The object $A/N$ together with the morphism $\pi\colon A\to A/N$ is the object with $N\subseteq \mathrm{ker}(p)$ with the property that for every object $B$ and every morphism $f\colon A\to B$, if $N\subseteq \mathrm{ker}(f)$, then there exists a unique $\overline{f}\colon (A/N)\to B$ such that $f = \overline{f}\circ \pi$.

Now, let $M_1$ and $M_2$ be modules, and $N_1$, $N_2$ submodules of $M_1$ and $M_2$, respectively. We can map $M_1$ to $(M_1/N_1)$, and from $(M_1/N_1)$ to $(M_1/N_1)\coprod (M_2/N_2)$. Likewise, we can map $M_2$ to $(M_2/N_2)$ and from $(M_2/N_2)$ to $(M_1/N_1)\coprod (M_2/N_2)$.

This gives us a pair of maps, one, let's call it $\pi_1$ from $M_1$ to $(M_1/N_1)\coprod (M_2/N_2)$; and one, let's call it $\pi_2$, from $M_2$ to $(M_1/N_1)\coprod (M_2/N_2)$. By the universal property of the coproduct, we therefore have a unique morphism $\Pi\colon M_1\coprod M_2\to (M_1/N_1)\coprod (M_2/N_2)$, such that $\Pi\circ i = \pi_1$ and $\Pi\circ j = \pi_2$.

Note that $\Pi$ is onto: this follows because $(M_1/N_1)\coprod (M_2/N_2)$ is generated by the images of $M_1/N_1$ and of $M_2/N_2$ inside the coproduct. Since the map $M_1\to M_1/N_1$ and the map $M_2\to M_2/N_2$ are both onto, then $\langle \pi_1(M_1),\pi_2(M_2)\rangle$ contains the images of $(M_1/N_1)$ and of $(M_2/N_2)$, and therefore the image of $\Pi$ is all of $(M_1/N_1)\coprod(M_2/N_2)$.

By the First Isomorphism Theorem, we conclude that $$\frac{M_1\coprod M_2}{\mathrm{ker}(\Pi)} \cong \frac{M_1}{N_1}\coprod\frac{M_2}{N_2}.$$

The above is valid, for example, in the category of Groups (with the free product in stead of the coproduct); for the case of modules, we can explicitly describe the kernel:

What is $\mathrm{ker}(\Pi)$? It is exactly $N_1\coprod N_2$. Indeed, it certainly contains the image of $N_1$ and the image of $N_2$; and given any object $(m_1,m_2)\in M_1\coprod M_2$, we have that $\Pi(m_1,m_2) = (m_1+N_1,m_2+N_2)$, which is equal to the zero element of $(M_1/N_1)\coprod (M_2/N_2)$ if and only if $m_1+N_1 = N_1$ and $m_2+N_2=N_2$, if and only if $m_1\in N_1$ and $m_2\in N_2$, if and only if $(m_1,m_2)\in N_1\coprod N_2$.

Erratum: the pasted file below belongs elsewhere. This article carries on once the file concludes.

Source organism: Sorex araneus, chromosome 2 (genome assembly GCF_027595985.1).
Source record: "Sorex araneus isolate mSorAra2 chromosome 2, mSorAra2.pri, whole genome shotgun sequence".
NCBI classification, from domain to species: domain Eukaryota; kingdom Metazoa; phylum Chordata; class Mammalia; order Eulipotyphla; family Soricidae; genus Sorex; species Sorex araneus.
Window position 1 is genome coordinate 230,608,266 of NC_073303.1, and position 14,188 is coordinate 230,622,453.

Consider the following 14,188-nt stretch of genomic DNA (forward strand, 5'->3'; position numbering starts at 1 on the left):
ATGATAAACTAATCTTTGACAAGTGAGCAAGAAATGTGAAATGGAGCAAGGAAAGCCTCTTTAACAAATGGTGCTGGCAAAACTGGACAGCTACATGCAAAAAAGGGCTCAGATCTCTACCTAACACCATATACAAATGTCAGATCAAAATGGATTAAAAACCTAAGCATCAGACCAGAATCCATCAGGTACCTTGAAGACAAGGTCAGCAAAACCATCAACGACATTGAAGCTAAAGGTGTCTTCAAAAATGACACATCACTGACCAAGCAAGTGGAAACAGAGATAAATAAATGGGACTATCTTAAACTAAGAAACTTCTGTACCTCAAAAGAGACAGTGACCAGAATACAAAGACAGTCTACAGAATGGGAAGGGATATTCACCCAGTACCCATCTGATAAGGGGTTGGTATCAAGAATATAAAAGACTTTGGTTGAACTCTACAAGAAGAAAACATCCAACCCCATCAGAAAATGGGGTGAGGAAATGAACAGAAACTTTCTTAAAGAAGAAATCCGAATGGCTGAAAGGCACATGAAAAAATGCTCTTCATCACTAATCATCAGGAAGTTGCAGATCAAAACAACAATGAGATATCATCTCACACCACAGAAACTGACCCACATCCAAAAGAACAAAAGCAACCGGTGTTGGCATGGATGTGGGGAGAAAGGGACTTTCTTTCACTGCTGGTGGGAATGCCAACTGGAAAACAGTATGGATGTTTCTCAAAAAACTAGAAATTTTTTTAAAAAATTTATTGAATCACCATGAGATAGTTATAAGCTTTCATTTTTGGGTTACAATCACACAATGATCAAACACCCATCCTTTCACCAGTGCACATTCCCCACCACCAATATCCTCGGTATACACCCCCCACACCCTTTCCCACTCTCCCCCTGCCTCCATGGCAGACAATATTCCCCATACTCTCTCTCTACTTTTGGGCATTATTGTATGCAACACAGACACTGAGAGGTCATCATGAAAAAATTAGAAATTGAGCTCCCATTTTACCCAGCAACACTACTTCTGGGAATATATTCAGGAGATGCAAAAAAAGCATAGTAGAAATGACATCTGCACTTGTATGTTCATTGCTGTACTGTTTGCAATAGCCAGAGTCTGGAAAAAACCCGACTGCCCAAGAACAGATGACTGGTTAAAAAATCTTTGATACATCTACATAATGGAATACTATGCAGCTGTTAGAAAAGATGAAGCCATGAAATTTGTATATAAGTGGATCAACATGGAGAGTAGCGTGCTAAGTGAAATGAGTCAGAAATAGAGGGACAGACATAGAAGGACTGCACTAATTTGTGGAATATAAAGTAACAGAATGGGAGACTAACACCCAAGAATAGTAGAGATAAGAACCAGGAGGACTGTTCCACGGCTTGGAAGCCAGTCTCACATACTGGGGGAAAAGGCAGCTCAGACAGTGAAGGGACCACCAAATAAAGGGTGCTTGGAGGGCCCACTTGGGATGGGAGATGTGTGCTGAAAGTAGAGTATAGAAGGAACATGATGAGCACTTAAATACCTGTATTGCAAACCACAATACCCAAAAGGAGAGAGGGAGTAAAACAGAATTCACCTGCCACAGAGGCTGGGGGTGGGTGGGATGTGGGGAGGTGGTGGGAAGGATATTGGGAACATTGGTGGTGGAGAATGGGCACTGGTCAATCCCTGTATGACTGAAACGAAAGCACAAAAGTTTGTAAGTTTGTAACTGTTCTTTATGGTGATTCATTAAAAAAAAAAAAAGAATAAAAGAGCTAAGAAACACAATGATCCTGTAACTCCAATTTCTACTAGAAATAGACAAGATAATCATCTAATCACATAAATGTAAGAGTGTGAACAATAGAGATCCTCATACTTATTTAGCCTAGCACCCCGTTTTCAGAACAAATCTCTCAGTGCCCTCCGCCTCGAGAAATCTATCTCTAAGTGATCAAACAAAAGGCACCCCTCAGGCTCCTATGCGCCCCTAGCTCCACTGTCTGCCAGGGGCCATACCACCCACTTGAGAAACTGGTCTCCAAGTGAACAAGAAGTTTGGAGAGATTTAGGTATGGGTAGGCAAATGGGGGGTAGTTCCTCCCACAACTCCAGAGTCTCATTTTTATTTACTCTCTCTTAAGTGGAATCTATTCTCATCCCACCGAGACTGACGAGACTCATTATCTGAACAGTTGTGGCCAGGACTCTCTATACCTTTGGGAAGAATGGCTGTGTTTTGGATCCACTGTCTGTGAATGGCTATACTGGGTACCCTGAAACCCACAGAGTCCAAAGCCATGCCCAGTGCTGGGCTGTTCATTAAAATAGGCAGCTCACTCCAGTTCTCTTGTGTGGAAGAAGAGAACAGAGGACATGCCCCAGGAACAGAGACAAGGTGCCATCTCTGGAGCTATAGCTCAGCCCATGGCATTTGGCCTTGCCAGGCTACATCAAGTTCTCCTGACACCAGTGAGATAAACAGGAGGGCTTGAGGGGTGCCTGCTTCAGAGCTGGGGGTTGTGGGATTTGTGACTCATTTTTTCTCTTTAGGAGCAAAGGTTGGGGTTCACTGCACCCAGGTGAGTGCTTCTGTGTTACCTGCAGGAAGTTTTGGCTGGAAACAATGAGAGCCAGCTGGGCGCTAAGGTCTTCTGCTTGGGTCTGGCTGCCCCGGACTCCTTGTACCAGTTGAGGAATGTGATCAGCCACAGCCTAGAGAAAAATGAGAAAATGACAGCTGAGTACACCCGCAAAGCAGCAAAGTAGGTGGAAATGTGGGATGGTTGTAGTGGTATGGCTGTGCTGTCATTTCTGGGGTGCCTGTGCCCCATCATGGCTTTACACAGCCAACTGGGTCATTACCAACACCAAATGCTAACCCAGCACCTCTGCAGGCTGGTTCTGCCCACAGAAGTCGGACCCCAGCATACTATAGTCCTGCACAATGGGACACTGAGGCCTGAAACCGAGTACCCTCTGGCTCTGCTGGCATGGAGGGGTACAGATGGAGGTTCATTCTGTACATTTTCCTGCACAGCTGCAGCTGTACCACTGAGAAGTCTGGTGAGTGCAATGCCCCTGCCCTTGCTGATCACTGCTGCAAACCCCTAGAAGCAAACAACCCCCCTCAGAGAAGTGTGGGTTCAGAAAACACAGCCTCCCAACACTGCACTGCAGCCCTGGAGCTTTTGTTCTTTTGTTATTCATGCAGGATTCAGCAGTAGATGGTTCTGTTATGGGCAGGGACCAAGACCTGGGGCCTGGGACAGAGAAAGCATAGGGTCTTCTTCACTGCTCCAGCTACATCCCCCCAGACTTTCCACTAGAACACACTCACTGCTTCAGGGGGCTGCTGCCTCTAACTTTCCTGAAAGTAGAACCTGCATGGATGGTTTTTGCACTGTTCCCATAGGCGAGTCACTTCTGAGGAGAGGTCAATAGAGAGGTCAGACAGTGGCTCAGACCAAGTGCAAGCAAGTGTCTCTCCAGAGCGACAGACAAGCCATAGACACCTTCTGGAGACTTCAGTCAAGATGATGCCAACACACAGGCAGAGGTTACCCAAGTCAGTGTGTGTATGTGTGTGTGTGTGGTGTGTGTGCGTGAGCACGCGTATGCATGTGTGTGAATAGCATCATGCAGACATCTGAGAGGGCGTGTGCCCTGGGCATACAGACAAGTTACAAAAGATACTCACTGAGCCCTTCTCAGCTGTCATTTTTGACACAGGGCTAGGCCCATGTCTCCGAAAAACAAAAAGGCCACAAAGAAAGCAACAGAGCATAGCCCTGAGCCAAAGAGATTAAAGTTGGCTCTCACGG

P.S. The isomorphism is much more natural if you view the objects as products rather than coproducts: we can map $M_1\prod M_2$ to both $M_1/N_1$ and to $M_2/N_2$, so that induces a map $M_1\prod M_2\to (M_1/N_1)\prod (M_2/N_2)$; the map is onto, and the kernel is precisely $N_1\prod N_2$. This holds in Groups as well.

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  • $\begingroup$ Perfect! Thank you so much. $\endgroup$ – Daniel Montealegre Mar 7 '12 at 23:04
  • $\begingroup$ A couple of things: There are some minor typos in the paragraph when you talk about $A\coprod B$. Now a couple of questions: Using what you explained you say that there is a morphism from $M_1$ to $(M_1/N_1)\coprod (M_2/N_2)$ is the first map (the one from $M_1$ to $(M_1/N_1)$ ) the canonical epimorphism and then the one from $(M_1/N_1)$ to $(M_1/N_1)\coprod (M_2/N_2)$ then inclusion map (i.e., $m_1\mapsto (m_1,0)$)? $\endgroup$ – Daniel Montealegre Mar 8 '12 at 1:43
  • $\begingroup$ Yes... except that should be $m_1 \mapsto (m_1+N_1,0)$. Similarly, there is a map from $M_2$ to the coproduct, given by $m_2\mapsto (0,m_2+N_2)$. But I didn't want to use the explicit mappings; instead, using the "canonical mappings": Map $M_1$ to $M_1/N_1$ "canonically" (the canonical epimorphism), and then map $M_1/N_1$ to $(M_1/N_1)\coprod (M_2/N_2)$ "canonically" (using the canonical map $i\colon (M_1/N_1) \to (M_1/N_1)\coprod (M_2/N_2)$). By using only the "natural structure maps", the discussion also works in other contexts (e.g., groups). $\endgroup$ – Arturo Magidin Mar 8 '12 at 4:03